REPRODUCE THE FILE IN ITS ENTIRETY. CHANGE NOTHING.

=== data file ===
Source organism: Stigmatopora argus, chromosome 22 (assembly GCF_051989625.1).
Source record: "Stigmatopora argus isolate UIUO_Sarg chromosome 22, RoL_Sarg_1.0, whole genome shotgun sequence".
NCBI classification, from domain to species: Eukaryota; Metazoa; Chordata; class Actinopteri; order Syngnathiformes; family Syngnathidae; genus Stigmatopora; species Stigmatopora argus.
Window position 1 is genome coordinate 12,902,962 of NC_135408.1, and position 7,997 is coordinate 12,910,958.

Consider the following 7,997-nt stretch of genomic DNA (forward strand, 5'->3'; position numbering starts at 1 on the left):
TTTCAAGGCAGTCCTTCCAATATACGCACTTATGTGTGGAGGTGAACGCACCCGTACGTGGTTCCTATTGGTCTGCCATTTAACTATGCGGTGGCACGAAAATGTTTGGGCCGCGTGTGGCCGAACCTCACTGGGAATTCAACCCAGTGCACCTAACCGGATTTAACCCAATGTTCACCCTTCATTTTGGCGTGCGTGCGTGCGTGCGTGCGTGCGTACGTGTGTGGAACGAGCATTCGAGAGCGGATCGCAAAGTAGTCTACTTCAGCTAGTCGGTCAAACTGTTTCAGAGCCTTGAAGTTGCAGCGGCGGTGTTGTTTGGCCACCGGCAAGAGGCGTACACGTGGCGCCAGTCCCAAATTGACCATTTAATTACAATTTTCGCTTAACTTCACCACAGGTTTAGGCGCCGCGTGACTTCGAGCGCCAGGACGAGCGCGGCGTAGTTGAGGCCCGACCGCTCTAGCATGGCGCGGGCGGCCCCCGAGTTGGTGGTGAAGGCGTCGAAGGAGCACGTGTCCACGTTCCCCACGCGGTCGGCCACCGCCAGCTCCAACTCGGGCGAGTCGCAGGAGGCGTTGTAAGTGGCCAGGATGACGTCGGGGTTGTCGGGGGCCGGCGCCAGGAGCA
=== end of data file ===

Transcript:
Source organism: Stigmatopora argus, chromosome 22 (assembly GCF_051989625.1).
Source record: "Stigmatopora argus isolate UIUO_Sarg chromosome 22, RoL_Sarg_1.0, whole genome shotgun sequence".
NCBI classification, from domain to species: Eukaryota; Metazoa; Chordata; class Actinopteri; order Syngnathiformes; family Syngnathidae; genus Stigmatopora; species Stigmatopora argus.
Window position 1 is genome coordinate 12,902,962 of NC_135408.1, and position 7,997 is coordinate 12,910,958.

Consider the following 7,997-nt stretch of genomic DNA (forward strand, 5'->3'; position numbering starts at 1 on the left):
TTTCAAGGCAGTCCTTCCAATATACGCACTTATGTGTGGAGGTGAACGCACCCGTACGTGGTTCCTATTGGTCTGCCATTTAACTATGCGGTGGCACGAAAATGTTTGGGCCGCGTGTGGCCGAACCTCACTGGGAATTCAACCCAGTGCACCTAACCGGATTTAACCCAATGTTCACCCTTCATTTTGGCGTGCGTGCGTGCGTGCGTGCGTGCGTACGTGTGTGGAACGAGCATTCGAGAGCGGATCGCAAAGTAGTCTACTTCAGCTAGTCGGTCAAACTGTTTCAGAGCCTTGAAGTTGCAGCGGCGGTGTTGTTTGGCCACCGGCAAGAGGCGTACACGTGGCGCCAGTCCCAAATTGACCATTTAATTACAATTTTCGCTTAACTTCACCACAGGTTTAGGCGCCGCGTGACTTCGAGCGCCAGGACGAGCGCGGCGTAGTTGAGGCCCGACCGCTCTAGCATGGCGCGGGCGGCCCCCGAGTTGGTGGTGAAGGCGTCGAAGGAGCACGTGTCCACGTTCCCCACGCGGTCGGCCACCGCCAGCTCCAACTCGGGCGAGTCGCAGGAGGCGTTGTAAGTGGCCAGGATGACGTCGGGGTTGTCGGGGGCCGGCGCCAGGAGCA